Where are the North Atlantic right whale babies?

right whale
Photo credit: NECWA
No North Atlantic right whale calves were born in 2018. At least none were seen in the southeast waters off South Carolina, Florida and Georgia, the only known calving grounds for this species. In 2017, only five calves were born, down from counts of 15 to more than 35 between 2001 and 2011.
Maybe the right whale moms weren’t healthy enough or well-nourished enough to give birth to and nurse a calf, saving their energy for a year when they and the calves would be more likely to survive. Maybe the stress and physical wear from entanglements in fishing line has increased the time right whale mothers need to wait after raising one baby to have another. Maybe we didn’t see them. Whatever the case, this is bad for the right whale’s future. Since 1986, when researchers began counting the number of calves each year, there has never been a year with no calves.

To read more about right whales, click HERE for a short review by Dr. Scott Krauss from the Anderson Cabot Center for Ocean Life, at the New England Aquarium. 
Photo credit:NECWA
The total number of adult female North Atlantic right whales that can breed is less than 100. Imagine if there were less than 100 women left on the planet that could have babies. Our species would be facing extinction, which is exactly what the right whales are facing.

The good news is that lots of people, scientists, fishermen, politicians, lawmakers, and the pubic want to save the North Atlantic right whale. The US government requires that fishermen and ships follow many measures to reduce right whale entanglements and ship strikes. However, one right whale already died in US waters this year from entanglement, which is one whale too many.

The US government needs to continue working with fishermen and the shipping industry to develop and implement industry practices that fully protect the right whale. Solutions are being developed which will drastically increase right whale protections while continuing to allow businesses to keep operating.

Photo credit: NECWA
One of these solutions is ropeless fishing gear, which would allow the lobster and crab fisheries to retrieve their traps using an acoustic release system. Another area of gear development is using rope that is weaker than current ropes. Research shows that entanglements in these ropes are less deadly than those that occur with normal rope. Less rope in the water will help all marine organisms, including other whale species, seals, and turtles that could be caught in fishing rope. The commercial lobster industry, NGOs, scientists, and technology companies are working together to develop this gear on a commercial scale.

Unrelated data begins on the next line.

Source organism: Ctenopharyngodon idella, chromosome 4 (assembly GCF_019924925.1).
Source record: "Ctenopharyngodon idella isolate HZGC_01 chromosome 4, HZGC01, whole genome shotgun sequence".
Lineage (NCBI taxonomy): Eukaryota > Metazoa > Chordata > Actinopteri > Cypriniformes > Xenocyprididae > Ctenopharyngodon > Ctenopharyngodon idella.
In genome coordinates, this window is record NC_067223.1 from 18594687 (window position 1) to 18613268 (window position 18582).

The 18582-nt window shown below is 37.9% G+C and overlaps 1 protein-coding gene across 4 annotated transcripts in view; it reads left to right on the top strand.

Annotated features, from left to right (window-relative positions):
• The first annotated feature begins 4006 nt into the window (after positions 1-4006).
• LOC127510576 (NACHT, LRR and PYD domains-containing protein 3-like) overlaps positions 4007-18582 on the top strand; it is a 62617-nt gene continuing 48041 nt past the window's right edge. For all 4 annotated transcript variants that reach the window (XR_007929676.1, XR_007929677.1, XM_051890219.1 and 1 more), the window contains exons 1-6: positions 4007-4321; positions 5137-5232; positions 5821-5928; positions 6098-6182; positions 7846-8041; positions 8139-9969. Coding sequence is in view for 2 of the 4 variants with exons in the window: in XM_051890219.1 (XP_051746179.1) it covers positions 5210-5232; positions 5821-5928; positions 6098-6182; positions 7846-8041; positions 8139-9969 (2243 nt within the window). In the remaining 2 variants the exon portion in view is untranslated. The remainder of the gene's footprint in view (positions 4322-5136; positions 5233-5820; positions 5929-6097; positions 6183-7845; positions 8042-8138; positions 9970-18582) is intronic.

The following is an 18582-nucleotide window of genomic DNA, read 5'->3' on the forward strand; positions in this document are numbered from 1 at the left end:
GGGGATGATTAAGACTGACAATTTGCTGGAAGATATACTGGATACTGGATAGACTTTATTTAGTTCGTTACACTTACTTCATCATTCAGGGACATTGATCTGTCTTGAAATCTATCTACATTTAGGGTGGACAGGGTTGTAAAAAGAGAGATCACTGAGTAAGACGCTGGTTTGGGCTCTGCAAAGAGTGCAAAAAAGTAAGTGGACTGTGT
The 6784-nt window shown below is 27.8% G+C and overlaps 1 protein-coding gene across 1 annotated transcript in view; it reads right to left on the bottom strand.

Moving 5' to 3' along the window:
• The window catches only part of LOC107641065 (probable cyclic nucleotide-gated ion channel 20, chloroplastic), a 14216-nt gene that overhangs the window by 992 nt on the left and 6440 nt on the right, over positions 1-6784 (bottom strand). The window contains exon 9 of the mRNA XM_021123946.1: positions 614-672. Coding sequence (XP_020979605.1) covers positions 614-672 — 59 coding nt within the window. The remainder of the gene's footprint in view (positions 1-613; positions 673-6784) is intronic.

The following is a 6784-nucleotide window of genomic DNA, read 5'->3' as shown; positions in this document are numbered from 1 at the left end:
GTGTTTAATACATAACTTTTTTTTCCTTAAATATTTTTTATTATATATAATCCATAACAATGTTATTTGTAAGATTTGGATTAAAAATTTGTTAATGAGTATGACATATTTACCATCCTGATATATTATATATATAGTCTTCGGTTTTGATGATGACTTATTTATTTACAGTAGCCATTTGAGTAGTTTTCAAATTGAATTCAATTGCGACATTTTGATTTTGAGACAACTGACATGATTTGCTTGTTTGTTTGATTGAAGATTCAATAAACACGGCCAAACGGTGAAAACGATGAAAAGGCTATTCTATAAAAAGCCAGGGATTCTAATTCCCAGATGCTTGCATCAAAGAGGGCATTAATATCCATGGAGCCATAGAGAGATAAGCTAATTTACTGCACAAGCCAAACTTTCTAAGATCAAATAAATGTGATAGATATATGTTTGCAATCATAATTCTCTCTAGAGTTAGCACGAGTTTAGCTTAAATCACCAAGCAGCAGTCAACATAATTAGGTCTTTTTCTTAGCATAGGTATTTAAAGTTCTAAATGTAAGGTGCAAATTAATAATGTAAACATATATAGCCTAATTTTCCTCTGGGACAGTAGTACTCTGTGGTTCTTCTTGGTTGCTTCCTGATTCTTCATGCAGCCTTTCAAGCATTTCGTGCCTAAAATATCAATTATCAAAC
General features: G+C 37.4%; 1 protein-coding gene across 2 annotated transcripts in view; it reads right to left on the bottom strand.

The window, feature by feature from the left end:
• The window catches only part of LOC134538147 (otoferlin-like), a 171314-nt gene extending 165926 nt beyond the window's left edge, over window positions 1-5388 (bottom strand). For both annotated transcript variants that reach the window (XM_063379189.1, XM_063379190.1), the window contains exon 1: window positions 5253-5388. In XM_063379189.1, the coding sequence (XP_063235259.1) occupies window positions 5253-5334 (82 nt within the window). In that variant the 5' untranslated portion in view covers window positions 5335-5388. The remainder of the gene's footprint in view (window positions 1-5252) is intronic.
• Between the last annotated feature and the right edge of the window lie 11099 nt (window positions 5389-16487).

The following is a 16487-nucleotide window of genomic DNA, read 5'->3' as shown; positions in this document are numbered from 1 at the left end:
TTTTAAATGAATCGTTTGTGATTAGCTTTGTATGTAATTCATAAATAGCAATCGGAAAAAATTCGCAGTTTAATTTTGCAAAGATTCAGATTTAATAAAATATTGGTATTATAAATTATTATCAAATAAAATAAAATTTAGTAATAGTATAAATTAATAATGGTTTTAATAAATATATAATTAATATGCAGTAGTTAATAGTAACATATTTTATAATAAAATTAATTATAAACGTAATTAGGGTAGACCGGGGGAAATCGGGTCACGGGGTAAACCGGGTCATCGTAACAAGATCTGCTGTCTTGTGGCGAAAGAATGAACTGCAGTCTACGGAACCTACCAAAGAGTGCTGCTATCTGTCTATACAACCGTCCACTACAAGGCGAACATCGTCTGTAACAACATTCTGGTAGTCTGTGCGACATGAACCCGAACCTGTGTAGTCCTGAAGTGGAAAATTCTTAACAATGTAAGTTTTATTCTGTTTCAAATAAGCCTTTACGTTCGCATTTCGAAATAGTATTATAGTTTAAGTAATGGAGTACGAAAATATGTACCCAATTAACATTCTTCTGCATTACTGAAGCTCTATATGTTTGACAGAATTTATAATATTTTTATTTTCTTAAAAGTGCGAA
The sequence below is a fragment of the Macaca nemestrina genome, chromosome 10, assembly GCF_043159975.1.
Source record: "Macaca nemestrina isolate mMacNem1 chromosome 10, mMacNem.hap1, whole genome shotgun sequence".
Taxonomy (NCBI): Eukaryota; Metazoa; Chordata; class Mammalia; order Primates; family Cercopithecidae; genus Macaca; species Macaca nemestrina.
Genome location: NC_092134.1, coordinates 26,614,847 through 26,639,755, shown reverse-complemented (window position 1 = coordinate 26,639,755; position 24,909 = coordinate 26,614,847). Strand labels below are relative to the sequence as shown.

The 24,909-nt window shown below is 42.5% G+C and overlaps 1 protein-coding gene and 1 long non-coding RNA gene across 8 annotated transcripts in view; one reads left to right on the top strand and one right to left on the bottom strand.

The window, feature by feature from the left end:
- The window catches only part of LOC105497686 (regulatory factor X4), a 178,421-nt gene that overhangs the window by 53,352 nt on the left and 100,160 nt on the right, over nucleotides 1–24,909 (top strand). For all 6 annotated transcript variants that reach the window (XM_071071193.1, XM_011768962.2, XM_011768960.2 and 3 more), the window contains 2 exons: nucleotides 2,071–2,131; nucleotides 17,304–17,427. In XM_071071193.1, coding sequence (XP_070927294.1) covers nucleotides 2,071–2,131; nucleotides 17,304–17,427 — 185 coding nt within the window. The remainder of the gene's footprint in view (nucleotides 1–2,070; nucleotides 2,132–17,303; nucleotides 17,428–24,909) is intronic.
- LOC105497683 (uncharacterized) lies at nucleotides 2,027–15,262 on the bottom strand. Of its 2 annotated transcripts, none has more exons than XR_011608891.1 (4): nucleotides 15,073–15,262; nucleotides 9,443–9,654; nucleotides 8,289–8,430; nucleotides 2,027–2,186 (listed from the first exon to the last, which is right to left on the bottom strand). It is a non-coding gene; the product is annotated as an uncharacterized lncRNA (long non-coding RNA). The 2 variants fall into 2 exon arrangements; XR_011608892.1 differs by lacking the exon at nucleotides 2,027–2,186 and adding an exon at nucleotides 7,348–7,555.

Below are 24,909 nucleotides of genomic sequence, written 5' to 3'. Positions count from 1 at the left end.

To take action to help save the North Atlantic right whale, YOU can call/write/twitter/snapchat/e-mail etc. your Senators and Congresspeople and ask them to:

Support funding for testing and implementation of ropeless fishing gear and weak breaking rope, including funds to help fishermen buy the best available whale safe gear.

Provide permits to fishermen to test whale safe gear, and once whale safe gear is ready to implement on a commercial scale, permit ropeless fishing in all fishing areas, including both state and federal areas.

Require all fishermen to use the best available whale safe gear.

Maintain and expand ship speed regulations in areas where right whales are found.

Protect the Marine Mammal Protection Act, Endangered Species Act, and other environmental laws which provide legal protection for ocean resources.

Photo credit: NECWA
North Atlantic right whales have returned from the brink of extinction before. After they were whaled, only a few hundred individuals remained. They might be able to recover again, but they need our help and they need it now. If another 17 North Atlantic right whales die in 2018, their risk of going extinct will be even higher.

Right whales face stress, injury, and mortality from a range of industrial activities, including oil and gas exploration and development, wind turbine construction, military exercises, changing ocean conditions, ship strikes, and entanglements. Up to 85% of right whale mortalities from 2010-2015 were from entanglements. Fortunately, humans can directly reduce one of the greatest threats to right whales – by getting the ropes out of the water. The solutions already exist, we just need to refine, require, and implement them. If you want to help, you can – exercise democracy and tell your representatives on Capitol Hill what’s on your mind.

Let’s celebrate the summer by helping to save the whales,


                                                                                             Photo credit: Ingrid Biedron


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